We Don’t Own These Players, and They Don’t Owe Us Anything
I’m in my office working away and I get several text messages about Kevin Pangos and how he is torching the Arkansas Razor Backs for 30+ points. Some of the messages are about how incredibly good he is, and a few of them are about how we have had the opportunity to train Kevin.
I try and watch every single game the guys we have worked with play, but on this night, it was one of those times where basketball had to be put on the back burner for me so I can get some work done at the office. The messages roled in and I can’t say I was surprised. Kevin is one of the hardest working players I have had a chance to work with, and knowing that creates this true understanding that we had only a tiny part in his development.
As I received these messages my mind began to race. I began to process my own career, the many players I have been around, and how Kevin Pangos or any other successful basketball player anywhere is the by product of a community of mentors, coaches, trainers, teammates and experiences.
As I look back on my career and I continue to study great players, I fully realize and understand that it takes multiple organizations and a full community to raise and develop a GOOD basketball player.
Us at *A* Game played a very small part of Kevin Pangos’ development. Kevin is the by-product of so many great players and coaches and none more important than his amazing parents.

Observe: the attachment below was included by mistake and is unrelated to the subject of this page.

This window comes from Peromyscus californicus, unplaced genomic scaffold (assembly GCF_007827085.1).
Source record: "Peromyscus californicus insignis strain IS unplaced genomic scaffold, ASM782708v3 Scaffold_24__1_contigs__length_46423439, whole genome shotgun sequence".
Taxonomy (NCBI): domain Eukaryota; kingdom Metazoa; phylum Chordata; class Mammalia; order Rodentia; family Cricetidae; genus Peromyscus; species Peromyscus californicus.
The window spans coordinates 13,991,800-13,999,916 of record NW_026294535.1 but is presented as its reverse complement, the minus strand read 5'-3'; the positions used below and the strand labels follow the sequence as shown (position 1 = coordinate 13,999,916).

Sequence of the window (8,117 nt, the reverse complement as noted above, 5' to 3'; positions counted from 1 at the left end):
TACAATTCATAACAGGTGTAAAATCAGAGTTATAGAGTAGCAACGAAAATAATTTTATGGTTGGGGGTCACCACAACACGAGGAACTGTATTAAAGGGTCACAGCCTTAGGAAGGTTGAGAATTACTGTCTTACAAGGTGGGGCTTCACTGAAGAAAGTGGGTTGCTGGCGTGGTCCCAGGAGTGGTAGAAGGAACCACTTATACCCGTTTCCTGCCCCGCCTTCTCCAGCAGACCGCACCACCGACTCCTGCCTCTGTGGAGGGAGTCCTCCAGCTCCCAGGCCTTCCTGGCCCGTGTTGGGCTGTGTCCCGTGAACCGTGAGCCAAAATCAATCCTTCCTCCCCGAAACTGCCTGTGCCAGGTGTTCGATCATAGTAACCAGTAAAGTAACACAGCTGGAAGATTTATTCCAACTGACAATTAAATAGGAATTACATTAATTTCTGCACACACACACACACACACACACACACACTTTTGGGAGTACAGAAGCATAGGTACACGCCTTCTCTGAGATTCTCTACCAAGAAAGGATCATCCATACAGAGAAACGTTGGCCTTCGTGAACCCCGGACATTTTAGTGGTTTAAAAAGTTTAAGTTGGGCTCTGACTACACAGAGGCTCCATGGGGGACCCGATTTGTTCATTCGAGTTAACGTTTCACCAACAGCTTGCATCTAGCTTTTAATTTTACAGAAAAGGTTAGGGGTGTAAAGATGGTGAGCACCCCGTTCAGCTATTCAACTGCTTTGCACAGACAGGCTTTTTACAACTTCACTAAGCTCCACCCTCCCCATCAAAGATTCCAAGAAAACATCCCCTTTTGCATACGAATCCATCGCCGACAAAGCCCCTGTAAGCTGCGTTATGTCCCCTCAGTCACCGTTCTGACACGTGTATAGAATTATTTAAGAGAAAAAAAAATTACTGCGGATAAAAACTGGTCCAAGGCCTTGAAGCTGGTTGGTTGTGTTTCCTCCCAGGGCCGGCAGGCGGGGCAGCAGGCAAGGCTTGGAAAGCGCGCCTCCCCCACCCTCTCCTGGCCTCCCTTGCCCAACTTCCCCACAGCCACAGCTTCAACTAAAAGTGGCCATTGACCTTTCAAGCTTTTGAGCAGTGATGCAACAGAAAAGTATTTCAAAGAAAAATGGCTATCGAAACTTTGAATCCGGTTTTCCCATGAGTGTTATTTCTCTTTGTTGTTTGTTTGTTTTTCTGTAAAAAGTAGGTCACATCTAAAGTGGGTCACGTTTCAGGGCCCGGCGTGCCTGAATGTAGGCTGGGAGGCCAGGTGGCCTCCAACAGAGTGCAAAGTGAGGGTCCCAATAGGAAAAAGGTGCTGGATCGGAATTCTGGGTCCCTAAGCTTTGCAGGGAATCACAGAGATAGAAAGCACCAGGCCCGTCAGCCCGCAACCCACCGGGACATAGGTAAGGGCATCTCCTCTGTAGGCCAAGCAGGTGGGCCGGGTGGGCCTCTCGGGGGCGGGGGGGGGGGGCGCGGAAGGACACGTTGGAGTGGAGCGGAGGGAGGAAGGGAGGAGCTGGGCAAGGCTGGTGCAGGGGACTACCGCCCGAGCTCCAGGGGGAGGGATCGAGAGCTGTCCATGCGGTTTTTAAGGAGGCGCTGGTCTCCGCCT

In fact, if you watch his father Bill put players through a skill and development workout you know immediately why Kevin is so skilled and you quickly realize that there aren’t many better than Bill at working players out. Kevin has played for so many great coaches, when he spends time with us I’m pretty sure he teaches me more than I do him.
All this leads me to the point of this article:
We don’t own these players and they don’t owe us anything.
As people who have been around the game at a high level and experienced different view points of the game its our job and our responsibility to the game to teach and push players with our expertise and experience.
The more I thought about Kevin’s success the more I began to realize that I have been very guilty in the past of claiming these kids and their success as our own. I don’t like that thought, and I don’t like how often its happening with young players today.
We are running businesses, and the private basketball organizations in Canada have built the foundation for this incredible influx in talent we are experiencing on a regular basis.
However, there is a very fine line between organizations using these kids [exploiting at times] and being proud of them.
Now that I am a father of two young boys, I have been looking at the game and even the world through a much different lens.
Through this new lens I am quickly realizing that we don’t own these kids and these kids don’t owe us anything–other than a thank you for the info and knowledge we are passing down.
The vast majority of what I teach was taught and passed down to me from my father. I was lucky to have his knowledge and guidance, he was part of the community that helped build my game.
I have always appreciated the fact that so many experienced people helped me. There was a mutual respect for the game shared by those people. That particular respect for the game seems to be missing now a days and I am aware that I too have been guilty of it from time to time.
If you have been around the game at a high level its your job to train, teach, mentor and help young players get better. Its your job to pass on the information you have obtained through your playing pursuit and experiences, or otherwise. Its your job to make sure the young kids you work with are not making the same mistakes you made.